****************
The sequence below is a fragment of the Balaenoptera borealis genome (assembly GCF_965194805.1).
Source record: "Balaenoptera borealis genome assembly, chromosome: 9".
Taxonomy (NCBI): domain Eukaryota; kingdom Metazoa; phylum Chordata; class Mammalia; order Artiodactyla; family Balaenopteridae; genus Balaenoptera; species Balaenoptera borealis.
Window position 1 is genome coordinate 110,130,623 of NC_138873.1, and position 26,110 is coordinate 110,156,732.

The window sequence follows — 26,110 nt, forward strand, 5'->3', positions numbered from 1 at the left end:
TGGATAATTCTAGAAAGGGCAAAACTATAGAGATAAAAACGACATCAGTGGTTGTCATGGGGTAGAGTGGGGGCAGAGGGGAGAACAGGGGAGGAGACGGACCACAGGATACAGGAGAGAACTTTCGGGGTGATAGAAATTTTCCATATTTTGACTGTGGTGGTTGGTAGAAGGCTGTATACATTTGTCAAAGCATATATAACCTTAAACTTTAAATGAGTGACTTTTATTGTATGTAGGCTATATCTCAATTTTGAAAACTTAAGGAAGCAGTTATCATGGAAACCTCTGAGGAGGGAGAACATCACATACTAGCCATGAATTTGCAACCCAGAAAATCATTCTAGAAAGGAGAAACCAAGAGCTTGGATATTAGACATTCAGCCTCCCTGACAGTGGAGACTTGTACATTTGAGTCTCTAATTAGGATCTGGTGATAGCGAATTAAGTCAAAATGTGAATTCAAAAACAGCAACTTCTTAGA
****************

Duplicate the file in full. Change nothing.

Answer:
The sequence below is a fragment of the Balaenoptera borealis genome (assembly GCF_965194805.1).
Source record: "Balaenoptera borealis genome assembly, chromosome: 9".
Taxonomy (NCBI): domain Eukaryota; kingdom Metazoa; phylum Chordata; class Mammalia; order Artiodactyla; family Balaenopteridae; genus Balaenoptera; species Balaenoptera borealis.
Window position 1 is genome coordinate 110,130,623 of NC_138873.1, and position 26,110 is coordinate 110,156,732.

The window sequence follows — 26,110 nt, forward strand, 5'->3', positions numbered from 1 at the left end:
TGGATAATTCTAGAAAGGGCAAAACTATAGAGATAAAAACGACATCAGTGGTTGTCATGGGGTAGAGTGGGGGCAGAGGGGAGAACAGGGGAGGAGACGGACCACAGGATACAGGAGAGAACTTTCGGGGTGATAGAAATTTTCCATATTTTGACTGTGGTGGTTGGTAGAAGGCTGTATACATTTGTCAAAGCATATATAACCTTAAACTTTAAATGAGTGACTTTTATTGTATGTAGGCTATATCTCAATTTTGAAAACTTAAGGAAGCAGTTATCATGGAAACCTCTGAGGAGGGAGAACATCACATACTAGCCATGAATTTGCAACCCAGAAAATCATTCTAGAAAGGAGAAACCAAGAGCTTGGATATTAGACATTCAGCCTCCCTGACAGTGGAGACTTGTACATTTGAGTCTCTAATTAGGATCTGGTGATAGCGAATTAAGTCAAAATGTGAATTCAAAAACAGCAACTTCTTAGA